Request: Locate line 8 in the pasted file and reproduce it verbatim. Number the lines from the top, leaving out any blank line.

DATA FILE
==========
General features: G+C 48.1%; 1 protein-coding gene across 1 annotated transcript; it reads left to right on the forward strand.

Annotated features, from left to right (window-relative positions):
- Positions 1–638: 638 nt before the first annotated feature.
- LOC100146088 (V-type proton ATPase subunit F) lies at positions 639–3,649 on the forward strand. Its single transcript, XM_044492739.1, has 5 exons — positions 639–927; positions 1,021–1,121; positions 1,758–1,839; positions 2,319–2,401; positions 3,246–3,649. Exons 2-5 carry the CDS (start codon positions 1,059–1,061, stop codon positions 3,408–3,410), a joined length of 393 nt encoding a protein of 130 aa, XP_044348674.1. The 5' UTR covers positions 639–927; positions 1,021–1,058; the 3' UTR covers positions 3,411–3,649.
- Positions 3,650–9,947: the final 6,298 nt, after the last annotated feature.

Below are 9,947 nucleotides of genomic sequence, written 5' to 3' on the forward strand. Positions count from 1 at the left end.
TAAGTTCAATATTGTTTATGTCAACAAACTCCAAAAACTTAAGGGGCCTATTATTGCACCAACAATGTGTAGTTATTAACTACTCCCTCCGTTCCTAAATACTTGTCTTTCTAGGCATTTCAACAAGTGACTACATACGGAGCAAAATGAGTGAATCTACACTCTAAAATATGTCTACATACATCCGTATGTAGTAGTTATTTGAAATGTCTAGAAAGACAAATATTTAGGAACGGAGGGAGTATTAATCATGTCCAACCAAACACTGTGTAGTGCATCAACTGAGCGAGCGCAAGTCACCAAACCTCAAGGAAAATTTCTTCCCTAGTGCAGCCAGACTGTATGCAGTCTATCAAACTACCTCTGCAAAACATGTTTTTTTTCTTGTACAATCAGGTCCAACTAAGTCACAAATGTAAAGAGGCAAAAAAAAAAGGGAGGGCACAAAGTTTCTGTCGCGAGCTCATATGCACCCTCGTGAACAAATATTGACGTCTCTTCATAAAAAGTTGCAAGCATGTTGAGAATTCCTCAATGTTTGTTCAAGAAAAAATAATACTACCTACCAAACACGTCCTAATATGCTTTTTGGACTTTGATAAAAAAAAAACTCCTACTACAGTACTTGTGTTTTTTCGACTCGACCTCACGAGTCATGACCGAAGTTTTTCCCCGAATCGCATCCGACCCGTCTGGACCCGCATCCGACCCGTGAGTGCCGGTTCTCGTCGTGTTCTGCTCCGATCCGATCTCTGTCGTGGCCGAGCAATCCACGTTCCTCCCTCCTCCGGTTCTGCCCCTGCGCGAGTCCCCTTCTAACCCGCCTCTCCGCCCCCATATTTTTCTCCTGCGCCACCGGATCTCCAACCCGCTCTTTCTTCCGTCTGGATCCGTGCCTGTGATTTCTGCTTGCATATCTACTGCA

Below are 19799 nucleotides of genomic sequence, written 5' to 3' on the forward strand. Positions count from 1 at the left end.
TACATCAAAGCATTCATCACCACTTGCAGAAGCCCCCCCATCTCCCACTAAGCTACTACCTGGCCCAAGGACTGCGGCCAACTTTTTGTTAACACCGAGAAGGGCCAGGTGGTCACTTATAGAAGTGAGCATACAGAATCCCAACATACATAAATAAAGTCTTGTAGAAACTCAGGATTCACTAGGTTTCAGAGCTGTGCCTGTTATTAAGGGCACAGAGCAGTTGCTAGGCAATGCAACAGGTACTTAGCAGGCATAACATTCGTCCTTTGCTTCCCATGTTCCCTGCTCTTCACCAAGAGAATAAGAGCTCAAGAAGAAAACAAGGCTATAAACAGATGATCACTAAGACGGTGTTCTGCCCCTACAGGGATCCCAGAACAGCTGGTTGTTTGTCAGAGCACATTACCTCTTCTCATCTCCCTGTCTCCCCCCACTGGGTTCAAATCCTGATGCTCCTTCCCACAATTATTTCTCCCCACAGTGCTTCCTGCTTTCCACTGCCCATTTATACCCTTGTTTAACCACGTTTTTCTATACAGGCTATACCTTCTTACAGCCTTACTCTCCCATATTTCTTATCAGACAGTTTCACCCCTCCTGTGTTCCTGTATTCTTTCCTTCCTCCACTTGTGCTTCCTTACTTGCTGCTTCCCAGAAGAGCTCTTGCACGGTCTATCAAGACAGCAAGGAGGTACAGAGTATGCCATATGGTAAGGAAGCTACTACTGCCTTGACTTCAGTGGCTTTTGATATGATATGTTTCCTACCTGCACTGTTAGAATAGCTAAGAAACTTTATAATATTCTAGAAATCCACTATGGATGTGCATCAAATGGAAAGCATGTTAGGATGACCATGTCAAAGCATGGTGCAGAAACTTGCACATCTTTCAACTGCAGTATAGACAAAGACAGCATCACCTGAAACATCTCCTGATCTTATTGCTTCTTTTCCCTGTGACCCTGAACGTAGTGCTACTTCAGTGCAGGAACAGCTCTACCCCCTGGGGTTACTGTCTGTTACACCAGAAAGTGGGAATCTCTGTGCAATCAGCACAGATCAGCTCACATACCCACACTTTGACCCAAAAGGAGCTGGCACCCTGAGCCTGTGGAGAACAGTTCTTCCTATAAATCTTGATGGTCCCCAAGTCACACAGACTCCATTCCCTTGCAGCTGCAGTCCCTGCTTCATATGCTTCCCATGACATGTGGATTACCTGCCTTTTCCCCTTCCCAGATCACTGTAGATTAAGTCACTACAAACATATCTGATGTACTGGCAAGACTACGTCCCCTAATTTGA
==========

Below are 19799 nucleotides of genomic sequence, written 5' to 3' on the forward strand. Positions count from 1 at the left end.